Law Shop exceeds its own targets

THE ACTON Law Shop, the first self-funding law centre partially supported by firms ranging from Clifford Chance to Bindman & Co, celebrates a successful first year this week.

Begun in May 1994, the Law Shop is a charity hybrid of a legal aid firm and a law centre. It employs lawyers and advice workers to provide housing and welfare-related advice (The Lawyer 4 October 1994).

On paper it pays for itself. Legal aid work contributes 76 per cent of casework, with 24 per cent provided as pro bono. It also received £40,000 in donations in the first year, with £3,000 from Clifford Chance, smaller gifts from a dozen firms and free assistance from Bindman & Partners.

With nine permanent staff compared to two at the launch, Law Shop processes 100 clients a week compared to 20 last year.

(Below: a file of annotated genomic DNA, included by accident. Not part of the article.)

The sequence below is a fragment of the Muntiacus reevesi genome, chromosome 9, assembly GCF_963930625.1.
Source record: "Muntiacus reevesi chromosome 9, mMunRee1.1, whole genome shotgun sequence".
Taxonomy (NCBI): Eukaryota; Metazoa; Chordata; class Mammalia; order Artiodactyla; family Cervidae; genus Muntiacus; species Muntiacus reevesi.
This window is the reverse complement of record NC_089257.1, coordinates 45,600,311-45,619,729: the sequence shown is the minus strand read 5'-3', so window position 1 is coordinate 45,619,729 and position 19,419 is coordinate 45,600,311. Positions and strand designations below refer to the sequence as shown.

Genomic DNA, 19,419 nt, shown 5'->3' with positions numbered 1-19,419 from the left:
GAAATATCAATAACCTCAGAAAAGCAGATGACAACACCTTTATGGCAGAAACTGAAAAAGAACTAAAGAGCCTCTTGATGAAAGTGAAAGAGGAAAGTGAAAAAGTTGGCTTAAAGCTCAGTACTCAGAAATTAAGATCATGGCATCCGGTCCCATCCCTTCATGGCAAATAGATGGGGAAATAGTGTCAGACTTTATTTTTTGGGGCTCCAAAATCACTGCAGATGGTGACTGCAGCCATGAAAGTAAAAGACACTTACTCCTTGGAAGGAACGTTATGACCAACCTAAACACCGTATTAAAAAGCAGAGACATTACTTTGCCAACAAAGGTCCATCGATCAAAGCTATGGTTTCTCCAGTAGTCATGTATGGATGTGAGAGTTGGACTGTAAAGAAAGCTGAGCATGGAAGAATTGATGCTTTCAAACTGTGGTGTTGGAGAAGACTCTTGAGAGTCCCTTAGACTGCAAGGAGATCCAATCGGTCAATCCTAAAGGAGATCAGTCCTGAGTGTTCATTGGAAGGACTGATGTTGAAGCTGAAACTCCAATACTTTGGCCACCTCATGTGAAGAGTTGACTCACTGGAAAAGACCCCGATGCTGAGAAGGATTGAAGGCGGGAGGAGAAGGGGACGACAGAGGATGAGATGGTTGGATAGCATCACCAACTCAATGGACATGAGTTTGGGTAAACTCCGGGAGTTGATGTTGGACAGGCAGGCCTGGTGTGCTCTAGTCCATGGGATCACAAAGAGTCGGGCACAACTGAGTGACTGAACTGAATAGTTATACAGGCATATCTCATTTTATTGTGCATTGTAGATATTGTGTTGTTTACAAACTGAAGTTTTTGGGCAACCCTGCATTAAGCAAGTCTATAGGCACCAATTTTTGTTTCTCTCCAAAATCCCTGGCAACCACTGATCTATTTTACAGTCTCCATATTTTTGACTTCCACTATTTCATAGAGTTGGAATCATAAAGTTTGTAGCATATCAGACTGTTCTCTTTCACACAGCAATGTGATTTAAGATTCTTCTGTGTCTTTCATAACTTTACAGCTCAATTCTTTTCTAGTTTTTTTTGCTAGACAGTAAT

“We have achieved our three-year plan in our first year,” says solicitor and Law Shop founder Anna Barlow.

Law For All, the charity which runs the Law Shop, set up a unique degree course in community law with Thames Valley University last year to combat the shortage of welfare lawyers. The first 16 students are now starting their second year, with places for 24 new students in September. The students sit in with Law Shop lawyers as part of their training.

The aim for the next 12 months is to open two satellite, part-time local law clinics and, in the medium term, to establish two more Law Shops with law clinics attached.

However, cashflow is tight and funding for expansion will hopefully come from further donations. Barlow will soon be writing to London law firms for support and providing potential funders with the Law Shop's first annual report.

DOCE